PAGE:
Professional services: are you doing enough to protect yourself from wage underpayment?
The last week has seen a dramatic escalation in Australia’s wage underpayment epidemic as Coles and Target become the latest major corporates to report multimillion-dollar underpayments. The difference is that this time the underpayments are affecting salaried staff.
Now the professional service industry has emerged as the next industry to face the scrutiny of the Fair Work Ombudsman.
The Fair Work Ombudsman, Sandra Parker, has squarely placed the responsibility for addressing this issue on Chief Executives and the Board saying:
“I am calling on boards to seek assurances from their chief executive officers that wages are being paid to employees in accordance with the law. The buck ultimately stops with the chair.”
This latest development has created increased focus with the Attorney-General, Christian Porter, expected to introduce a bill to Parliament in the coming weeks to criminalise the serious underpayment cases. This bill proposes to:
- Ban company directors that fail to prevent wage underpayment in their businesses from sitting on boards; and
- “Name and shame” businesses that are found guilty of wage theft.
Am I at risk?
As of 1 March, the new rules covering annualised salaries will come into place affecting a number of Awards, including those within professional services(1):
- Banking, Finance and Insurance Award 2010
- Clerks – Private Sector Award 2010
- Contract Call Centres Award 2010
- Legal Services Award 2010
- Local Government Industry Award 2010
- Health Professionals Award 2010
What are the changes?
These awards have always included the requirement to ensure that an employee’s salary is not less than what they would receive under the award. However, the key changes for employers under the three new modern award annualised wage terms will see an:
- Increase in record-keeping requirements for documenting annualised salary agreements; and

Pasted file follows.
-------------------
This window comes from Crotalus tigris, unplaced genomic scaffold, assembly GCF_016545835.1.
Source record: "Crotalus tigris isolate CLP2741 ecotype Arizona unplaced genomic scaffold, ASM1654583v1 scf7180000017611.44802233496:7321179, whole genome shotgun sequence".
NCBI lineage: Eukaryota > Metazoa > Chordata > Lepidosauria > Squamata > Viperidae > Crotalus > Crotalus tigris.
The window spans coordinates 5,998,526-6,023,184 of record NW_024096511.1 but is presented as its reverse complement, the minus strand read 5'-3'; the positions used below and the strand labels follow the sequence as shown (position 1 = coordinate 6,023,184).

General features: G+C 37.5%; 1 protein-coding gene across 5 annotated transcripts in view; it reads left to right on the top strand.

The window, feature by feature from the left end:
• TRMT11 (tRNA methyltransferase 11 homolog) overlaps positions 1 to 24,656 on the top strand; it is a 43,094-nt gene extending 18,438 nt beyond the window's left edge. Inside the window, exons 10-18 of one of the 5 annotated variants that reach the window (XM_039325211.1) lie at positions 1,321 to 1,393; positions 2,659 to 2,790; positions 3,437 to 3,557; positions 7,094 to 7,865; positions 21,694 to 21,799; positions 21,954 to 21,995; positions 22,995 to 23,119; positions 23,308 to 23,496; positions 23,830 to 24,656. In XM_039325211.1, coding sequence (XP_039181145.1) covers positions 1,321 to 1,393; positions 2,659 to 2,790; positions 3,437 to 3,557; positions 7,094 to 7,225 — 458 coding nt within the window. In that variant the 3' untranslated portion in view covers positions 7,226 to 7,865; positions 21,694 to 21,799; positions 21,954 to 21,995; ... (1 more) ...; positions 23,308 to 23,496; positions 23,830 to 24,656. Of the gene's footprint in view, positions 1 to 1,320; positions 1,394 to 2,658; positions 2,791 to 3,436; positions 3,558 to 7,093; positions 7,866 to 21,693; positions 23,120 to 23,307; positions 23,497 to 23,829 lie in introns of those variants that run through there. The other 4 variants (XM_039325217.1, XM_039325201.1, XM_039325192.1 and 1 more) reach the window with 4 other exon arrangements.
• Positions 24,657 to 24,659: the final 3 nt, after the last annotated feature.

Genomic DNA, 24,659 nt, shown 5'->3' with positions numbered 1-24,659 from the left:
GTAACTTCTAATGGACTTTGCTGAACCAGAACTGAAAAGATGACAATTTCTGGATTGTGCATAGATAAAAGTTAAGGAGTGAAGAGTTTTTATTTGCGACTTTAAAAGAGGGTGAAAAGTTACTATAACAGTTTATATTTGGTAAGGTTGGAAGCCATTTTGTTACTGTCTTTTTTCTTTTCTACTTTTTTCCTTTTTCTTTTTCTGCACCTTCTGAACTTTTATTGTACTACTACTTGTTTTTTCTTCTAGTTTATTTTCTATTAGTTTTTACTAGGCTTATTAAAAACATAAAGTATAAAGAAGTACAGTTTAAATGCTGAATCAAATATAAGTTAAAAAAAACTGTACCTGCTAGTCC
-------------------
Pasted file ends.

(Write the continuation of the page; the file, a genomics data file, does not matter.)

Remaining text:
- Increase in the rigour of the annualised salary calculation. Businesses are now required to calculate the annualised wage using detailed assumptions regarding overtime which the employee may be required to work and specify the “outer limits” of ordinary hours and overtime hours that are satisfied by the annualised wage.
What does this mean?
There are significant new obligations for employers as a result:
- Annualised salary agreement: record in an agreement the provisions of the award which are satisfied by the annualised wage, and in some cases record the method by which the annualised wage has been calculated.
- Record assumptions: record the key assumptions of the wage including overtime or penalty assumptions, and the “outer limits” on overtime hours or other penalty-rate hours which are included in the salary;
- Additional pay: make additional payment to an employee for hours worked that exceed those assumptions. These additional payments must be paid in the relevant pay cycle for the additional hours worked.
- Record keeping: keep records of the start times and unpaid breaks for each employee and have employees sign or acknowledge the record in the pay cycle.
- Review: each year the employer must calculate the amount which would have been payable to the employee under the modern award and compare this against the annualised wage arrangement. If a shortfall is identified, employers must rectify any shortfall within 14 days.
What can I do to minimise the risk?
- Ensure that you have a process for monitoring changes to modern awards;
- Determine whether any of your employees are covered by the affected awards;
- Ensure you have processes in place to support the preparation and calculation of annualised salary agreements, appropriate record-keeping and a thorough annual reconciliation; and
- In the event of underpayment being identified, you may need to consider any retrospective impact.
What to do next?
If you are not sure where to start or are looking for a partner to help you navigate this process, get in touch with PKF to see how we can provide you comfort and clarity in your compliance.